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With the full-scale reopening of nightclubs since July this year, and the presence of high level murder cases like the death of Sarah Everard, the epidemic of violence against women (especially with regards to sexual assault) has increasingly become a mainstay in news and media headlines.
In a survey taken by ‘UN Women UK’ this year, 97% of women aged 18-24 said they had been sexually harassed at some point in their lives. Behind the numbers lies the fact that almost every woman in the UK has a story about sexual harassment or assault. Rather than facilitating a system where the 97% suffer on a daily basis, the dire issue of women’s safety calls for immediate societal action.
In the last month, a sharp increase in spiking has been reported across the country by young women, whether by drinks tampering or direct injection, in nightclubs. Incidents of injection-based spiking have reached as close to Lancaster as Preston, where 18 year old Georgia Hills was admitted to Royal Preston Hospital on the 23rd of October due to a suspected spiking case that is currently under investigation.
The ‘Night In’ Movement, created in solidarity with the victims, is calling for university students to boycott nightclubs until a change in their regulations sees the safety of women in these establishments restored. The movement is relying on the support of university students as the major proportion of nightclub customers—nightlife socialisation is, of course, ingrained into university culture as an escape from busy academic timetables.
However, as support for the ‘Night In’ Movement continues, we are starting to wake up from this age-old notion that women are temptresses and men have no autonomy over their actions. For those of us who have grown up in a world where blatant misogyny was the norm, the scars of internalisation are all too prevalent.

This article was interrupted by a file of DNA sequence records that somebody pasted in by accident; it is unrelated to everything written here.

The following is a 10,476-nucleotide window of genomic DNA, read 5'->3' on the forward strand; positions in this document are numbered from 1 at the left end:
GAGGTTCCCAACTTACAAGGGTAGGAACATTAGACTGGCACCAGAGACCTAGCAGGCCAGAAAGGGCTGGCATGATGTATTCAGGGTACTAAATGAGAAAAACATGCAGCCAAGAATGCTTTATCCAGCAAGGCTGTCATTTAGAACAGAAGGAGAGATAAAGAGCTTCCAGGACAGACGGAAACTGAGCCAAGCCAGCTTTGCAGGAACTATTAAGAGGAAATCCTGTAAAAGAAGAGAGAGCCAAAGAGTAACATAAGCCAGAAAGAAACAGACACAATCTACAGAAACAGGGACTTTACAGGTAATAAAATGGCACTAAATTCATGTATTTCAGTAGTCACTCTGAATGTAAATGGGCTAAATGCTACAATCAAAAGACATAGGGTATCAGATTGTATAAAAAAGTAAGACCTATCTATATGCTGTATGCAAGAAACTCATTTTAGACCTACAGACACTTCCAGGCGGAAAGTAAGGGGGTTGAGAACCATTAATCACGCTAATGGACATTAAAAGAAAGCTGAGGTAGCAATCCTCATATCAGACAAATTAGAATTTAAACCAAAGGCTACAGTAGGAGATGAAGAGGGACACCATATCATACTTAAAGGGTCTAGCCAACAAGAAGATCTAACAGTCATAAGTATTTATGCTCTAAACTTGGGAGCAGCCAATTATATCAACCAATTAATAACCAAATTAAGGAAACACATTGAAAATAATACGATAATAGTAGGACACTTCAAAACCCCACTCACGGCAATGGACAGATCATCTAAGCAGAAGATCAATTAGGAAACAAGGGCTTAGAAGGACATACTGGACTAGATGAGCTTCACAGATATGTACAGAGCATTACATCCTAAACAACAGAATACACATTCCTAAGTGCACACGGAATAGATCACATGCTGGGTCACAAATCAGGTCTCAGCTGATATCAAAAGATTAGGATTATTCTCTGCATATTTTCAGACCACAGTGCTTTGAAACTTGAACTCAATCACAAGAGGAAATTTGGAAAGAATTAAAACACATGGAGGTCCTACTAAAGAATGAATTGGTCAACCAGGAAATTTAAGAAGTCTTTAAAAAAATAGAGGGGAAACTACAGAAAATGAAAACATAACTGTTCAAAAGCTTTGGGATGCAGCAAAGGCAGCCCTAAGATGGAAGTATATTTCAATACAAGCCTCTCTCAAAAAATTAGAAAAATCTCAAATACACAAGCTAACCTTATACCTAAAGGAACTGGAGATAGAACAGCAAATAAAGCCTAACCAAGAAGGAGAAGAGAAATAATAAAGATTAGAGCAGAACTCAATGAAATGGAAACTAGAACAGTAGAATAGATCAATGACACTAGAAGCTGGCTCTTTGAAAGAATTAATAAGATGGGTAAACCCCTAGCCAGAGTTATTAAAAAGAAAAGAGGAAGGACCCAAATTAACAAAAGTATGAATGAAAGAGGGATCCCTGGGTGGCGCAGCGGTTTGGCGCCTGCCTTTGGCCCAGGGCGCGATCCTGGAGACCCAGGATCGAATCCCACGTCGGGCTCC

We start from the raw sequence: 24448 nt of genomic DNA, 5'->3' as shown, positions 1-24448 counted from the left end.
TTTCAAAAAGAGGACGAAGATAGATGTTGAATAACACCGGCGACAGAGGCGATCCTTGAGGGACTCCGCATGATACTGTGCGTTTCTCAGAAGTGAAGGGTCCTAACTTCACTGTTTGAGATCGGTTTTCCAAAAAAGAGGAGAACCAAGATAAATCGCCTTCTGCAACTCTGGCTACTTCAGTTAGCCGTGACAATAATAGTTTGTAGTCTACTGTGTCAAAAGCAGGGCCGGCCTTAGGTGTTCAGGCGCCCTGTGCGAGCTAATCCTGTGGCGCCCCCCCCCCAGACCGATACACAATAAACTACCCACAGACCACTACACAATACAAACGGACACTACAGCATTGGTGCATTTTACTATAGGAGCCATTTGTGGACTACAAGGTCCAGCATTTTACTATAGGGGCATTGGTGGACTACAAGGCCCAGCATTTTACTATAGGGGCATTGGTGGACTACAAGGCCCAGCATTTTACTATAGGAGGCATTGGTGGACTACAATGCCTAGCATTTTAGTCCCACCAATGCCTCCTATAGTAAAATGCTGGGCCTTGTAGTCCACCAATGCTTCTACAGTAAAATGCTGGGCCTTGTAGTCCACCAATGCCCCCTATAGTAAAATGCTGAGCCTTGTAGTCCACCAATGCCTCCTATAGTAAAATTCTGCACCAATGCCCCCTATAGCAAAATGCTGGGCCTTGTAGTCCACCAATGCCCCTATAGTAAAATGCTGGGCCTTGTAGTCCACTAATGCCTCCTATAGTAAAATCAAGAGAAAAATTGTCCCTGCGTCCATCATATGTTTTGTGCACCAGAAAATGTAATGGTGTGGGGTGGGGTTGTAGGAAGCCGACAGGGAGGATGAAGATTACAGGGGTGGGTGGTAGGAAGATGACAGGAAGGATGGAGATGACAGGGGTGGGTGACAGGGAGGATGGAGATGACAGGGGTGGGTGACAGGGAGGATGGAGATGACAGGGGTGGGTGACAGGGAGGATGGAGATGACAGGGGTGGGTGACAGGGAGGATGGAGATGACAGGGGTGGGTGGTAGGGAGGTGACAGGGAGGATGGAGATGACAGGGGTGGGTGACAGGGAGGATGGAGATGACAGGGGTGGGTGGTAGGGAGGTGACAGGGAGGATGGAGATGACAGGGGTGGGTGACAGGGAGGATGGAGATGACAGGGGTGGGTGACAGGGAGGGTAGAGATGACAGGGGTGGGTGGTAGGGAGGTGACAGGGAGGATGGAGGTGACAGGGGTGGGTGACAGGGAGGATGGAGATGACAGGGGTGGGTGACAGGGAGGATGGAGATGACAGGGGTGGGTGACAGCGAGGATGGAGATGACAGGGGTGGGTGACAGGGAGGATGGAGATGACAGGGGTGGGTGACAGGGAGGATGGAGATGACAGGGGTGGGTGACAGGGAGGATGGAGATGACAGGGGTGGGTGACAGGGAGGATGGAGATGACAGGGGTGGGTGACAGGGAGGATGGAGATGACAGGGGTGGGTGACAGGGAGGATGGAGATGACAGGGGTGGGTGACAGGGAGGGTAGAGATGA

The socially predominant narrative suggests that the responsibility lies with women to prevent violence against themselves, proving that victim-blaming is alive and rife in the media today.
Consequently, when a woman’s assault is publicised, without fail, the same tiresome questions flood social media:
What was she doing out so late?
Why was she on her own?
Why was she drinking so much?
If she was so uncomfortable, why didn’t she just go home?
Few, if any, victims of other crimes are categorically met with similar indignation.
It’s therefore unsurprising that some feel as though the ‘Night In’ Movement is missing the mark, coming as more of a punishment for victims, rather than attacking the root of the problem.
After all, nobody should have to forego nightclubs, pubs or any environment simply because the narrative dictates that the freedom of offenders trumps the freedom of the victim.
Instead of boycotting, this epidemic calls for education, a perspective shared by Shamsher Chohan through the ‘Stand By Her’ Programme. Developed in collaboration with Nottinghamshire Women’s Aid, ‘Stand By Her’ plans to empower men to challenge harmful behaviour towards women, changing the conversation and take action against misogyny.
‘Stand By Her’ recognise misogyny as rooted in society at a young age resulting in their campaign revolving predominately around the eradication of internalised sexism among the younger generation. Shamsher believes that, “reaching perpetrators isn’t what this is about…it’s about tackling those low level behaviours like inappropriate banter, sexist jokes” which inevitably lead to more aggressive, misogynistic behaviour.
Only once these misogynistic perspectives are removed from society, can we effectively end the gender inequality present today.
Change is long overdue and it starts on an individual level. SCAN are proud to support the ‘Night In’ Movement in Lancaster and nationwide, to hold nightclubs to a better standard of safety until the actions of individuals facilitate a safer world. However, recognising all side to misogyny is just as important.